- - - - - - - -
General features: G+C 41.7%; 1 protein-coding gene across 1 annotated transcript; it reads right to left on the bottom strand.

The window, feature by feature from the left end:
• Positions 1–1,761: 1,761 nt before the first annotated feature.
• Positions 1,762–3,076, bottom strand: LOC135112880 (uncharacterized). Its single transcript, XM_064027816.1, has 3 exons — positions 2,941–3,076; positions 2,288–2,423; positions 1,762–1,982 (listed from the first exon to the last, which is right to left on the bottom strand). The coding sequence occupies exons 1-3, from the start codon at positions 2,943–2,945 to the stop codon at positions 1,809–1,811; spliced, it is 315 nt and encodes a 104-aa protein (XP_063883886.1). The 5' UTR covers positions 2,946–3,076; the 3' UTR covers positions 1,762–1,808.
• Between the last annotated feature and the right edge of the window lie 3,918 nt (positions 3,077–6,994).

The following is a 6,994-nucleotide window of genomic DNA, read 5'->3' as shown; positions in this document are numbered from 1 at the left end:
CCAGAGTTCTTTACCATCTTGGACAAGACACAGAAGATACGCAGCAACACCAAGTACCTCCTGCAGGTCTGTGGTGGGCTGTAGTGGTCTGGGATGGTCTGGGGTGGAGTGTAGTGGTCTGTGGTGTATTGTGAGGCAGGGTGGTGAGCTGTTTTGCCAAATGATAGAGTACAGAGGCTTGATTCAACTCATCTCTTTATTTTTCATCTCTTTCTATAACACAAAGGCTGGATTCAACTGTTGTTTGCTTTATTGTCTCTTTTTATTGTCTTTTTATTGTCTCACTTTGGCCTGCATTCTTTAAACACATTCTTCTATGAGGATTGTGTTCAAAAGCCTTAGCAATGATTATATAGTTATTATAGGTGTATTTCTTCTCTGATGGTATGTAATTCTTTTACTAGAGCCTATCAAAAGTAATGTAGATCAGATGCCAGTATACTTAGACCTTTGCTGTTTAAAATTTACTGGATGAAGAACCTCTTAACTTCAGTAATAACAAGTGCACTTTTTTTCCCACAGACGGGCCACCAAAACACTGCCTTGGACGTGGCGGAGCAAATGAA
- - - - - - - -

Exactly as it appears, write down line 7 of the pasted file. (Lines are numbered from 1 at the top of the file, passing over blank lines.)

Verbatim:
CCAGAGTTCTTTACCATCTTGGACAAGACACAGAAGATACGCAGCAACACCAAGTACCTCCTGCAGGTCTGTGGTGGGCTGTAGTGGTCTGGGATGGTCTGGGGTGGAGTGTAGTGGTCTGTGGTGTATTGTGAGGCAGGGTGGTGAGCTGTTTTGCCAAATGATAGAGTACAGAGGCTTGATTCAACTCATCTCTTTATTTTTCATCTCTTTCTATAACACAAAGGCTGGATTCAACTGTTGTTTGCTTTATTGTCTCTTTTTATTGTCTTTTTATTGTCTCACTTTGGCCTGCATTCTTTAAACACATTCTTCTATGAGGATTGTGTTCAAAAGCCTTAGCAATGATTATATAGTTATTATAGGTGTATTTCTTCTCTGATGGTATGTAATTCTTTTACTAGAGCCTATCAAAAGTAATGTAGATCAGATGCCAGTATACTTAGACCTTTGCTGTTTAAAATTTACTGGATGAAGAACCTCTTAACTTCAGTAATAACAAGTGCACTTTTTTTCCCACAGACGGGCCACCAAAACACTGCCTTGGACGTGGCGGAGCAAATGAA